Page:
A team from the University of Buffalo is planning to conduct a never-before attempted experiment – setting off a large-scale earthquake simulation to determine how vulnerable New York’s un-reinforced masonry buildings (row houses) are to tremors. It is hoped that the research will help the local government to plan for potential casualties and assist insurers in calculating property losses should such an event occur.
The test has been designed to imitate the 2011 Virginia quake that shook the east coast two years ago and will take place on Feb. 19 at the University at Buffalo’s Multidisciplinary Center for Earthquake Engineering Research (MCEER). The simulation will put two 14-foot-tall walls made of 100-year-old brick to replicate New York’s turn-of-the-century ‘brownstone’ houses to the test.
An earthquake shake table will be used to mimic the Virginia tremor, which was also felt in and near the New York region. Initial predictions expect the walls to fall apart and crumble to the ground, but time will tell if this is the case.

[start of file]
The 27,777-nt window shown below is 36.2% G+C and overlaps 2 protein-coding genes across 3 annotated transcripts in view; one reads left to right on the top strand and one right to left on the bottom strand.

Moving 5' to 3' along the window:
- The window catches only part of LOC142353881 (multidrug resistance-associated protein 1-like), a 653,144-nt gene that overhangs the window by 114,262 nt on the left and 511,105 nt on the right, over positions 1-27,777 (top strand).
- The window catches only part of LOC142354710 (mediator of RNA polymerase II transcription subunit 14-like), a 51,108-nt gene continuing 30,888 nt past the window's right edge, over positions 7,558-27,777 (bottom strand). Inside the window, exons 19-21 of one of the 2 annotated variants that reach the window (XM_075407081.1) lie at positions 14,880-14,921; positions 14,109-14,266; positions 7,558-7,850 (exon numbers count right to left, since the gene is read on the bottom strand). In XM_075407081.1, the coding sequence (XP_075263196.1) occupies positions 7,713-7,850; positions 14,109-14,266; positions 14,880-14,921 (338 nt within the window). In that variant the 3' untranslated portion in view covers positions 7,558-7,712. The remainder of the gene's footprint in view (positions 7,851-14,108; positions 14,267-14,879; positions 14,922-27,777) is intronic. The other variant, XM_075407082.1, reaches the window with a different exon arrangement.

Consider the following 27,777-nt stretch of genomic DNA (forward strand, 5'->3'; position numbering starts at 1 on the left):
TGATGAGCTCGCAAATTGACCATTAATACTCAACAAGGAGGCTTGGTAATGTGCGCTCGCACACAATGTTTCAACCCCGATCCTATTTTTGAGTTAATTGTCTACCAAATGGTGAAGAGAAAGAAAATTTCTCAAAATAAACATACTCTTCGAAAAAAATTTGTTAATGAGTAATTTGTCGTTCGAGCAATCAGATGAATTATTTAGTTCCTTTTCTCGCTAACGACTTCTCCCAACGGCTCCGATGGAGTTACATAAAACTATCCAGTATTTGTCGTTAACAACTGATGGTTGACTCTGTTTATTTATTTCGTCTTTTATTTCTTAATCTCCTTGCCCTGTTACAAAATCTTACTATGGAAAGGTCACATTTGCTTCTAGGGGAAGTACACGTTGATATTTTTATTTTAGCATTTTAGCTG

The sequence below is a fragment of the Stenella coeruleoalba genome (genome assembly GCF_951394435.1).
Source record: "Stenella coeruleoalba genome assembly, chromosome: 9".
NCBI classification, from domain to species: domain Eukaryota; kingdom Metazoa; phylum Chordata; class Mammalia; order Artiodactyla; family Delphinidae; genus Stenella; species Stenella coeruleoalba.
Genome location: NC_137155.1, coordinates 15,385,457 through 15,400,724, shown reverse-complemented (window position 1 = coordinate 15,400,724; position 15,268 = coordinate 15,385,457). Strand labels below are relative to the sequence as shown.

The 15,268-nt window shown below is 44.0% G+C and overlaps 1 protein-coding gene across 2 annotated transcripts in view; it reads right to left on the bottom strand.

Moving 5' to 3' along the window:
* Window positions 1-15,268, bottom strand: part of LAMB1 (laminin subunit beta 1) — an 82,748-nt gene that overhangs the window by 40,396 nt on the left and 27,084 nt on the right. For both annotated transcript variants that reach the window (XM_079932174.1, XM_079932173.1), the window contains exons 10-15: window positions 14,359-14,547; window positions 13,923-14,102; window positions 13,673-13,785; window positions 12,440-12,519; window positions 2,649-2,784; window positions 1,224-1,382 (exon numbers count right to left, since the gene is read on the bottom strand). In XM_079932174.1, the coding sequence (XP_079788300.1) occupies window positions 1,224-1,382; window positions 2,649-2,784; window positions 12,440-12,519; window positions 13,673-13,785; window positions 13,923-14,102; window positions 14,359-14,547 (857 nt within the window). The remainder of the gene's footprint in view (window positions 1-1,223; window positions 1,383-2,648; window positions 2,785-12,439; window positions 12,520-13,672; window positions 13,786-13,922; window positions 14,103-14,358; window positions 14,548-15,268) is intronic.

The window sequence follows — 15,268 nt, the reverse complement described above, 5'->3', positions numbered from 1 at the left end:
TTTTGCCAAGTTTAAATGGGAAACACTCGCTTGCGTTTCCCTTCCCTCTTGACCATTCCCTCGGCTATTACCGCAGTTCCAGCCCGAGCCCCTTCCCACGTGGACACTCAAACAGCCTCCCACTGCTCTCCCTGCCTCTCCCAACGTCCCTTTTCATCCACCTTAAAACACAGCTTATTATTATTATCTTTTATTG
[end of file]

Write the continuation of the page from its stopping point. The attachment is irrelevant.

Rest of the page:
If you’re wondering whether this test is a waste of time because earthquakes don’t regularly hit New York, then you’ll be interested to know that such quakes do occur periodically. In fact, the region was hit by a 5.5 magnitude temblor in 1884.
“New York City is not a high seismic zone, but the risk there is significant because of the existing infrastructure and large population,” said Juan Aleman, PhD candidate and Fulbright scholar in UB’s School of Engineering and Applied Sciences. “With this test, we hope to learn how buildings will react to a quake similar to the one that struck Virginia in 2011.”
Images: AngMoKio (WikiMedia Commons) and University of Buffalo